If one takes away the recurring crisis which hasgiven Plateau State a negative identity in the last few years, another recurring problem here is frequent strikes always embarked upon by various labour groups. From administration to administration, it has been a tale of strikes by workers mostly over salaries.
If the Jonah Jang Administration which assumed office in 2007 amid a strike by civil servants thought it was a problem of the administration of Chief Joshua Dariye from which it took over, it must by now have realized that the issue goes beyond blaming a particular administration.
In fact, the present administration in the state in its first tenure (2007 – 2011) had a running battle with various labour unions who embarked on prolonged strikes such that at a stage, government officials began to blame the opposition for masterminding the strikes. The unending strikes dragged into the election period, making some people predict that workers might work against Jang’s re-election.
Contrary to this prediction, however, Jang won the election for a second tenure but the expectation that the situation might change for better is fast disappearing. For students of the state-owned tertiary institutions, it has been a sad tale, as the prolonged strike by workers in these institutions has kept them out of school for almost a year.
This has made it impossible for final year students to graduate on schedule. Workers in other sectors especially health have also had a running battle with the state government in the last few years with similar prolonged strikes which crippled activities in government hospitals and other health institutions for months.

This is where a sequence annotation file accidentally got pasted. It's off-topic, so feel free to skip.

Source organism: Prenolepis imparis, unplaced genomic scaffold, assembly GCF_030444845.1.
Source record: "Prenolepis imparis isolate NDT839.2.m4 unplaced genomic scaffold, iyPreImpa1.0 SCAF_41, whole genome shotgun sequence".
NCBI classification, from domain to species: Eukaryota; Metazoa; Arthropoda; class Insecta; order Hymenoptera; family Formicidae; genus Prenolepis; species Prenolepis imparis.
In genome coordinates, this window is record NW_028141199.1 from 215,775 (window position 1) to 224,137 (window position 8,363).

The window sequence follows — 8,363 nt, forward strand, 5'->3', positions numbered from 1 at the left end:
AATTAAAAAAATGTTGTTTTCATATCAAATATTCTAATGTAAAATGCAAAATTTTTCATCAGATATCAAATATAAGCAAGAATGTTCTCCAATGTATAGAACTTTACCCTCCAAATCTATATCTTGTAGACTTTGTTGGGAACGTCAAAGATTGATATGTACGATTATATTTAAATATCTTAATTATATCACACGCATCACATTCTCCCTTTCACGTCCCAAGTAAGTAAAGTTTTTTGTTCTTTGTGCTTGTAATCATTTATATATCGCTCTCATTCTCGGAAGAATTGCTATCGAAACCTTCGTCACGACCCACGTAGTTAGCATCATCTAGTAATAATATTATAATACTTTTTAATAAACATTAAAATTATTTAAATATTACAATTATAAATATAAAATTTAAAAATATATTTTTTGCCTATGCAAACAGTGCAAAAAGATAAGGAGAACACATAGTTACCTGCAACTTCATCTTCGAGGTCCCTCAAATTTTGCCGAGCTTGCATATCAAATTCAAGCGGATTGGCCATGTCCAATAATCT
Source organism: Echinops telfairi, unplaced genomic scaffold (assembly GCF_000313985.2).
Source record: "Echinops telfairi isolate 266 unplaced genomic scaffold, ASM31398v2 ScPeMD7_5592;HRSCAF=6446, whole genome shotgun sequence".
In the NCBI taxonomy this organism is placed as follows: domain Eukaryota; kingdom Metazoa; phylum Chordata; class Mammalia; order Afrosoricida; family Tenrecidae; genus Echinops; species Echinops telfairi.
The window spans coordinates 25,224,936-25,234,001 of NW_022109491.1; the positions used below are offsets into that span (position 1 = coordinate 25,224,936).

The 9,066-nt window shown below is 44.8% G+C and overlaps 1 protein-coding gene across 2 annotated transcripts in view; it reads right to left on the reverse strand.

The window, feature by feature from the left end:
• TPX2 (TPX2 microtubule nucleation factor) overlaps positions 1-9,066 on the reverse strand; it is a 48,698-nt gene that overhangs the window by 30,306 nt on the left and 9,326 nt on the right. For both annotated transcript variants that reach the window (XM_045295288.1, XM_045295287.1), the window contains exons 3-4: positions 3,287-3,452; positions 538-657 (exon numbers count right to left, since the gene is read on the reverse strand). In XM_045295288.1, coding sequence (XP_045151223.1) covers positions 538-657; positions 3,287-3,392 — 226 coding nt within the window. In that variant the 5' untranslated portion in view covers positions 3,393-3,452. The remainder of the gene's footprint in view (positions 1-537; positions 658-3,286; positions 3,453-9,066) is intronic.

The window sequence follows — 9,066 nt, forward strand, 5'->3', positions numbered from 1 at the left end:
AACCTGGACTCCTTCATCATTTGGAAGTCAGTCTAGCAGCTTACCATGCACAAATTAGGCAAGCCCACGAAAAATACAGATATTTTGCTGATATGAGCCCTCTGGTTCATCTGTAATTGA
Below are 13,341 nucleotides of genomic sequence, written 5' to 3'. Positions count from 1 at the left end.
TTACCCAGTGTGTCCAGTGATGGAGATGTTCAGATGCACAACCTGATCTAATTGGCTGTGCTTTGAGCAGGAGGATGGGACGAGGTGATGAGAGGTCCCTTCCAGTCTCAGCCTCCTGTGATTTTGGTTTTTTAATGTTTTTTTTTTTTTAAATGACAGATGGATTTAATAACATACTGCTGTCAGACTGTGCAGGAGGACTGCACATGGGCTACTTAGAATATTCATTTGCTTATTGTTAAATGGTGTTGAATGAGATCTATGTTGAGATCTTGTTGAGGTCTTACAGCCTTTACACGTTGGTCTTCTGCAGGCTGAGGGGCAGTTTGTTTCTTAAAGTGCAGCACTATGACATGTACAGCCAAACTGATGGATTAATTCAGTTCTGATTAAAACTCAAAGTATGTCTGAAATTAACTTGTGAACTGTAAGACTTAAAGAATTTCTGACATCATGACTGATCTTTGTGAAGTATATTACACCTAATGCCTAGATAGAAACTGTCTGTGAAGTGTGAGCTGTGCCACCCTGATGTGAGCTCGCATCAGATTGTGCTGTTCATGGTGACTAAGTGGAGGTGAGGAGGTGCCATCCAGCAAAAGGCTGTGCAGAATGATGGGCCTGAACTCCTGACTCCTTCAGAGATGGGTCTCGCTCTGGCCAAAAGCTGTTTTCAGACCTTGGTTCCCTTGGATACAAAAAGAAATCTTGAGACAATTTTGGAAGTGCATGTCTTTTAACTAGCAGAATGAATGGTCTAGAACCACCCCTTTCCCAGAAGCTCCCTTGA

While many have blamed the situation on what they termed the ‘unbending’ stance of the state government to issues relating to staff welfare, government has also, while not accusing the workers of being used by opposition politicians, repeatedly blamed the situation on the refusal of the workers to appreciate the reality of ground in terms of the finances available to government. In one of such arguments, the state government accused civil servants who constitute a little percentage of the state’s population of wanting to take almost 80 per cent of available resources. It likened the situation to “robbing Peter to pay Paul” as it would mean neglecting the provision of needed infrastructure for other segments of the citizenry.
As the claims and counter claims continue, the frequent strikes, the latest of which is the one by the Nigeria Labour Congress (NLC) and the Trade Union Congress (TUC) over the non implementation of the N18,000 minimum wage, have continued to take a toll on the socio- economic and political life of the people. The resumed strike by workers in the state has paralysed businesses, health care and academic activities and residents are crying out to government to urgently meet the workers demand in order to restore normalcy. For Plateau State which has been reeling in the negative effects of repeated violence, the effect of the strike is biting harder, what with the involvement of bank workers who were forced to join the strike in solidarity with civil servants?
State NLC Chairman, Comrade Jibrin Bancir, told Saturday Vanguard that workers in the state are on strike because of government’s refusal to pay the accepted relativity structure emanating from the minimum wage template. He accused the state government of insensitivity to workers’ plight because, according to him, the state has the capacity to handle the increment.